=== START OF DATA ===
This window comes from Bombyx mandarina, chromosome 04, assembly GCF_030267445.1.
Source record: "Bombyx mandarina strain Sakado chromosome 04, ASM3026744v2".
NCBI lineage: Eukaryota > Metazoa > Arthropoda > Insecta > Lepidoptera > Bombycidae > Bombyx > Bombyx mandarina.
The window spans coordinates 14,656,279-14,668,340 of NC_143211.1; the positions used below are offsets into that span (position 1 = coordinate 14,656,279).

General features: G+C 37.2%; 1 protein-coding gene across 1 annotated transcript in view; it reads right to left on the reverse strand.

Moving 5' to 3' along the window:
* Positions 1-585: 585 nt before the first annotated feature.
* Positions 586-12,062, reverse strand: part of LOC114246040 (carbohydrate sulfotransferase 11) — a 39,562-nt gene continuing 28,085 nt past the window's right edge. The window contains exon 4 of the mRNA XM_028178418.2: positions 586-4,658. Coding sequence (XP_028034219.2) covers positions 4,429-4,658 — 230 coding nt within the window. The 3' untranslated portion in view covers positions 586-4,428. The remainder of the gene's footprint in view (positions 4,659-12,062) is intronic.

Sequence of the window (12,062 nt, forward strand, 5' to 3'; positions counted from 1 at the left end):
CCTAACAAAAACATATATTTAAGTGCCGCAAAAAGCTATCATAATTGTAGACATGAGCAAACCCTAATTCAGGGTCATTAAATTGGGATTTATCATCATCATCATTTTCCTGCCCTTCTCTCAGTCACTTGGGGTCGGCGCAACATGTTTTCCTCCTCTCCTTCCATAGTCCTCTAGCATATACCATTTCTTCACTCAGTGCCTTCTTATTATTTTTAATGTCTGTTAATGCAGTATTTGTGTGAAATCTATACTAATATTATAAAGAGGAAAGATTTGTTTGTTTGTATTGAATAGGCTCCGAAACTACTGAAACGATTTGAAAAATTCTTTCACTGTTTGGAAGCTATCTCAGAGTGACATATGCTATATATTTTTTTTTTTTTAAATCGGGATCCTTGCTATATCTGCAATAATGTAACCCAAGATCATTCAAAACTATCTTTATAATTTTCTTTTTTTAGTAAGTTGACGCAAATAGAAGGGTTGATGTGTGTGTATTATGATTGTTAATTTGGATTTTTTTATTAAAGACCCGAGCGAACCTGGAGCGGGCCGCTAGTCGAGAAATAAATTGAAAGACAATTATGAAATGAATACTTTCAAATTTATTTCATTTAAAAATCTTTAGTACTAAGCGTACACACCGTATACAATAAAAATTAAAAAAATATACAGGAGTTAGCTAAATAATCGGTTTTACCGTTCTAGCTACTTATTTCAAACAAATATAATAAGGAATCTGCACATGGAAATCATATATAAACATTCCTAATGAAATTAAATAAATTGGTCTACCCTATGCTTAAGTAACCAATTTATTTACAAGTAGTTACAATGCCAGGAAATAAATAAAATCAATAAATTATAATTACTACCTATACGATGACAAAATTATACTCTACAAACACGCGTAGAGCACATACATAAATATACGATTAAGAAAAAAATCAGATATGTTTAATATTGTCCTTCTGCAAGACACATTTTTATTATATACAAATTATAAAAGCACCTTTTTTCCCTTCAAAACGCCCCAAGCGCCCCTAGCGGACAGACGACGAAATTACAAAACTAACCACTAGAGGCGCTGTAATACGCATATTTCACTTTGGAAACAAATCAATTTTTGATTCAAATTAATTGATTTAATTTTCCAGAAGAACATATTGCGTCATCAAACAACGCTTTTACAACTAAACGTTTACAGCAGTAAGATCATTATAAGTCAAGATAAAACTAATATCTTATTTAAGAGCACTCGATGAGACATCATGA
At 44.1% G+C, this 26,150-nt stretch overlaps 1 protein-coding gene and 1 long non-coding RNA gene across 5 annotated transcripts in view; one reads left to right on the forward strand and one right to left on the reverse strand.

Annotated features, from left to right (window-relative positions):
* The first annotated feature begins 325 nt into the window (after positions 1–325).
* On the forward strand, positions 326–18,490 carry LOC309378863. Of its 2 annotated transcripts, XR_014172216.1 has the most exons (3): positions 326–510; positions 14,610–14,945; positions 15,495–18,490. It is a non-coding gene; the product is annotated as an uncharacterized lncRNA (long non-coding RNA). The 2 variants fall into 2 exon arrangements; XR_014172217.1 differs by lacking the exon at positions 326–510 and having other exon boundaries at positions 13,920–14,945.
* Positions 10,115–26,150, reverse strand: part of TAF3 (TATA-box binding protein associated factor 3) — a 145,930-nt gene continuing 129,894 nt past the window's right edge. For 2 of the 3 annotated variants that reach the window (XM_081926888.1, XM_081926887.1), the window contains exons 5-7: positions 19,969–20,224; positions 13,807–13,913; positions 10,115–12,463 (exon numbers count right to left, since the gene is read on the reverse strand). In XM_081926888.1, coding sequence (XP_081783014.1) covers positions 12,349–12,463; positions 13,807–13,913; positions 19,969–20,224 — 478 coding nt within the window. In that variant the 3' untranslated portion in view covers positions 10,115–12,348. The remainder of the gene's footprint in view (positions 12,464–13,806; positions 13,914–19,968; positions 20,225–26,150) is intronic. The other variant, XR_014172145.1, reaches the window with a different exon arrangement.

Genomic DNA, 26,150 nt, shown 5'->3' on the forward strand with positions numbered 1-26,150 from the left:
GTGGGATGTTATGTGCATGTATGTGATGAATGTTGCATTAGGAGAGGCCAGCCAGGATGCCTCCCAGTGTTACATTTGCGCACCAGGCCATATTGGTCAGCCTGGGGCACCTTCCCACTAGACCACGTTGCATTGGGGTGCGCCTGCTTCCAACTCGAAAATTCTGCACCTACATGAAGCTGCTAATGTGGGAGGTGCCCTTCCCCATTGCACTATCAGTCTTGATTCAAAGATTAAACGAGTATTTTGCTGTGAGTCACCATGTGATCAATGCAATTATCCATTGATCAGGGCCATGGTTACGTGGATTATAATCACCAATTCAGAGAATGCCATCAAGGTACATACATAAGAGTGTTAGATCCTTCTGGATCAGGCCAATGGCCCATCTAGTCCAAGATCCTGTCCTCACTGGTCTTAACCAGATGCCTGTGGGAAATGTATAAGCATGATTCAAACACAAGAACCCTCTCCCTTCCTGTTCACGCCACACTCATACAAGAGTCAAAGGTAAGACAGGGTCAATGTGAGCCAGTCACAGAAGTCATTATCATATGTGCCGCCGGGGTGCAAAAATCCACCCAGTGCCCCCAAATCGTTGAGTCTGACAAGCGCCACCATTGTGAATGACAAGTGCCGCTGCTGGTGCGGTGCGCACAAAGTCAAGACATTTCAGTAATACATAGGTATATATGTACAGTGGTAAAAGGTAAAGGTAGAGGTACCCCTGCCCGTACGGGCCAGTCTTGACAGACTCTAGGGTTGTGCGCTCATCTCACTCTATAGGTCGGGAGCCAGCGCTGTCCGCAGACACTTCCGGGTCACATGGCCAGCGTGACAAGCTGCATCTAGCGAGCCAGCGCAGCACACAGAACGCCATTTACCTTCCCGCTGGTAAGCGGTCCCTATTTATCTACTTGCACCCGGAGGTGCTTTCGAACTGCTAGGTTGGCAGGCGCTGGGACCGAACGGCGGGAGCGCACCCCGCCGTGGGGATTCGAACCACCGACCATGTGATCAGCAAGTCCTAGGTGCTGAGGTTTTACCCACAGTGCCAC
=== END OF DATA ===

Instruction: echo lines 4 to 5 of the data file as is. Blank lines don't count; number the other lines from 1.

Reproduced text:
The window spans coordinates 14,656,279-14,668,340 of NC_143211.1; the positions used below are offsets into that span (position 1 = coordinate 14,656,279).

General features: G+C 37.2%; 1 protein-coding gene across 1 annotated transcript in view; it reads right to left on the reverse strand.